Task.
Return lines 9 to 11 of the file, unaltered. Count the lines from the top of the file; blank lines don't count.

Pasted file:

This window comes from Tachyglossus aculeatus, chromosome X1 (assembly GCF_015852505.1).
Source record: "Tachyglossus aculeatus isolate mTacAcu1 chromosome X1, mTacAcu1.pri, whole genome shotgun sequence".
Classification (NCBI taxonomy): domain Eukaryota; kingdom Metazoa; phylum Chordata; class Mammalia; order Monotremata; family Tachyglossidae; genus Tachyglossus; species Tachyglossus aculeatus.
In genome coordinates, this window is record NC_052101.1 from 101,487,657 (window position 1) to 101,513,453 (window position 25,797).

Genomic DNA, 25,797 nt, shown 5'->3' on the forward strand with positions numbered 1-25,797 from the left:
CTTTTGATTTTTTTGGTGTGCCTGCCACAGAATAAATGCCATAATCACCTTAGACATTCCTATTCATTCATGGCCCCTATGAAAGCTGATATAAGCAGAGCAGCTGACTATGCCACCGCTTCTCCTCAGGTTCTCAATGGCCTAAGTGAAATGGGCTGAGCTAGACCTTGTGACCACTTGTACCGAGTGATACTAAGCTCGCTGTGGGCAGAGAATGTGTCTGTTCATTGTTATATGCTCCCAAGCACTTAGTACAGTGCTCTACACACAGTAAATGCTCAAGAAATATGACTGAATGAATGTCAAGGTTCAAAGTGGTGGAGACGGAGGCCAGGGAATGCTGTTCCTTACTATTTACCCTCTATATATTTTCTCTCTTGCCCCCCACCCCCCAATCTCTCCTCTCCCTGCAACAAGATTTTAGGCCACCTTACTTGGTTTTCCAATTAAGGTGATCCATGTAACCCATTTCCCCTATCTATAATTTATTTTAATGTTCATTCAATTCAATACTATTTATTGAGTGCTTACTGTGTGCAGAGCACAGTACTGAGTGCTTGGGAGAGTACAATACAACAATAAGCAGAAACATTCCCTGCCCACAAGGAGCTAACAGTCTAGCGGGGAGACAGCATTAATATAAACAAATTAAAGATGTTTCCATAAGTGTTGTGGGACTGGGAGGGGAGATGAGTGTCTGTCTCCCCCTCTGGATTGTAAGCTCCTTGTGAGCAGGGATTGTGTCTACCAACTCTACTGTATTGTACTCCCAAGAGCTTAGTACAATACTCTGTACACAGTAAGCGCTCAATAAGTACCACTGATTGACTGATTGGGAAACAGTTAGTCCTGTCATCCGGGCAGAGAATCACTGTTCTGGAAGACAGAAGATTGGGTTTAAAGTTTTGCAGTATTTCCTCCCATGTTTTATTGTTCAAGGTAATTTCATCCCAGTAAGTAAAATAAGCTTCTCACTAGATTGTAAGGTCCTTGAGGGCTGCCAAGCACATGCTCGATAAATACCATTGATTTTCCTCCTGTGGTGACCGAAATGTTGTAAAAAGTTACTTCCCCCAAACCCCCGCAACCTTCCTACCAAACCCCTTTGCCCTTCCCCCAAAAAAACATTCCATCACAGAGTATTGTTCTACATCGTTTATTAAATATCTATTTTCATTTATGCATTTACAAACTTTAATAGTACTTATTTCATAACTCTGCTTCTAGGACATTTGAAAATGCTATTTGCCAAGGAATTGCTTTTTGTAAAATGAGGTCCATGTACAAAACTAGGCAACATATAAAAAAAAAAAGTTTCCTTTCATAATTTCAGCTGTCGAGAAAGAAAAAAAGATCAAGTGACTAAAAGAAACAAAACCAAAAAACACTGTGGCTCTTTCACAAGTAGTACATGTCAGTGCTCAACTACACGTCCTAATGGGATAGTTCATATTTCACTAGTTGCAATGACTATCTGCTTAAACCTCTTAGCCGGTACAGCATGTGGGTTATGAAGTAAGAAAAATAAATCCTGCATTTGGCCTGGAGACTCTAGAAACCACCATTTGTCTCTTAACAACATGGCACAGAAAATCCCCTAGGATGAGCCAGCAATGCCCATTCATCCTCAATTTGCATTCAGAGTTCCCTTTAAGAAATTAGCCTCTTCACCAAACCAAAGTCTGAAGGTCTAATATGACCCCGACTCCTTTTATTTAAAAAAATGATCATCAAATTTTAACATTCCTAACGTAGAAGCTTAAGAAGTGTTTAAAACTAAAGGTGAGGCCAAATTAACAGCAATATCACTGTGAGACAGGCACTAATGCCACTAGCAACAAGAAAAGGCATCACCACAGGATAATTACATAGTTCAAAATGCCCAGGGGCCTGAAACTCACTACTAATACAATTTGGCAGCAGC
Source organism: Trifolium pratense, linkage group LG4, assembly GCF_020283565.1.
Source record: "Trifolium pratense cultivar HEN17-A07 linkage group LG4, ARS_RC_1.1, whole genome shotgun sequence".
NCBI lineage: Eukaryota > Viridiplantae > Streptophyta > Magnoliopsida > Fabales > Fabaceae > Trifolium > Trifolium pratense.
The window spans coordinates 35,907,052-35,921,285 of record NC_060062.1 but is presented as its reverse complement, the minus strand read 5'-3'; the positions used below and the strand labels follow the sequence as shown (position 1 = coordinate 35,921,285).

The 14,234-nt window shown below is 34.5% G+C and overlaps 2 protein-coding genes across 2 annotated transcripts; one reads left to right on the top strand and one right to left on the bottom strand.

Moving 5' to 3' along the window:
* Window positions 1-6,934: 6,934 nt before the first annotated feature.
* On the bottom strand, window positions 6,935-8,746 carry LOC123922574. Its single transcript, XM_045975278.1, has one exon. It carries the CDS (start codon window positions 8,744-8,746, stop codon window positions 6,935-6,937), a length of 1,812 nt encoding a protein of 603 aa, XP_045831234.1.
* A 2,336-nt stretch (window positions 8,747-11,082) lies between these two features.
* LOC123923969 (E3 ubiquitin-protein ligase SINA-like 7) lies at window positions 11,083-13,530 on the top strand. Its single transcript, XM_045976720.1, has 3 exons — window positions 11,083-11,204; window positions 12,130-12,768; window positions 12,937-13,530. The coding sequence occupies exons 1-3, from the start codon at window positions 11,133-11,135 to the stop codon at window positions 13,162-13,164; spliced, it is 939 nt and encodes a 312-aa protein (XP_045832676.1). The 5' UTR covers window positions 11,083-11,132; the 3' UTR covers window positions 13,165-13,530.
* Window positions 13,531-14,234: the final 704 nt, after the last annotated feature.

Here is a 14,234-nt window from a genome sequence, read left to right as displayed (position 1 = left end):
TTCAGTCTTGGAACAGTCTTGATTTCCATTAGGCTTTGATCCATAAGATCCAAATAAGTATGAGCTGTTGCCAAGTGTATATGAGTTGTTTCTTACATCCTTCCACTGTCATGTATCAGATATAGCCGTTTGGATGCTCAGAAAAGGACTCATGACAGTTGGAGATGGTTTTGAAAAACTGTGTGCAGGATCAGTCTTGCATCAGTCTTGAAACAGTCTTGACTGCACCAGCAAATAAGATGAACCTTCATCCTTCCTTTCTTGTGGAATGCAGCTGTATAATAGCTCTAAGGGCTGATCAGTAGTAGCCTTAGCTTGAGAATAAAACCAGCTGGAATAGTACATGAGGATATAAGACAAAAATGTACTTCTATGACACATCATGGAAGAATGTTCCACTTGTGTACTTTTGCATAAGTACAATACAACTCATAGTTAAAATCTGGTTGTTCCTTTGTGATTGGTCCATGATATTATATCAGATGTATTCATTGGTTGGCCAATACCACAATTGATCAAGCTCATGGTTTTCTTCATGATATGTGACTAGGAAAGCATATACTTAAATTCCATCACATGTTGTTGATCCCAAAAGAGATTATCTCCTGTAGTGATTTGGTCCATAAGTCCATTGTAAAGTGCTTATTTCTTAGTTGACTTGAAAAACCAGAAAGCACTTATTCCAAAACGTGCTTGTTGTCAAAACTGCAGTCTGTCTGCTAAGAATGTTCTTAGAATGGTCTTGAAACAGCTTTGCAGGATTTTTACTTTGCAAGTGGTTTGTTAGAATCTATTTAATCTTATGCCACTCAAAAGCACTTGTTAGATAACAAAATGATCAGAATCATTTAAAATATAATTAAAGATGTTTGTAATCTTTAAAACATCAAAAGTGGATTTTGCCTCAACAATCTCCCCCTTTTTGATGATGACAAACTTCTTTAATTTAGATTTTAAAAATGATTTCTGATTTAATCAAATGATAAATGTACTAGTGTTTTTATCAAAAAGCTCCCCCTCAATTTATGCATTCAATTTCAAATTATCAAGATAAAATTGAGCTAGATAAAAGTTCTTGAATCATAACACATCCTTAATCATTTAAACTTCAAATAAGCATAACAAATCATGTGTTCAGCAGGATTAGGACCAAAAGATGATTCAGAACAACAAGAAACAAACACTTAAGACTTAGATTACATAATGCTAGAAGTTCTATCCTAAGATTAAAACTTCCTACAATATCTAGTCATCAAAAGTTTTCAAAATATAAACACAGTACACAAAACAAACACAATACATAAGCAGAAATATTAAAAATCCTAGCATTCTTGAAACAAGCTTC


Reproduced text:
NCBI lineage: Eukaryota > Viridiplantae > Streptophyta > Magnoliopsida > Fabales > Fabaceae > Trifolium > Trifolium pratense.
The window spans coordinates 35,907,052-35,921,285 of record NC_060062.1 but is presented as its reverse complement, the minus strand read 5'-3'; the positions used below and the strand labels follow the sequence as shown (position 1 = coordinate 35,921,285).

The 14,234-nt window shown below is 34.5% G+C and overlaps 2 protein-coding genes across 2 annotated transcripts; one reads left to right on the top strand and one right to left on the bottom strand.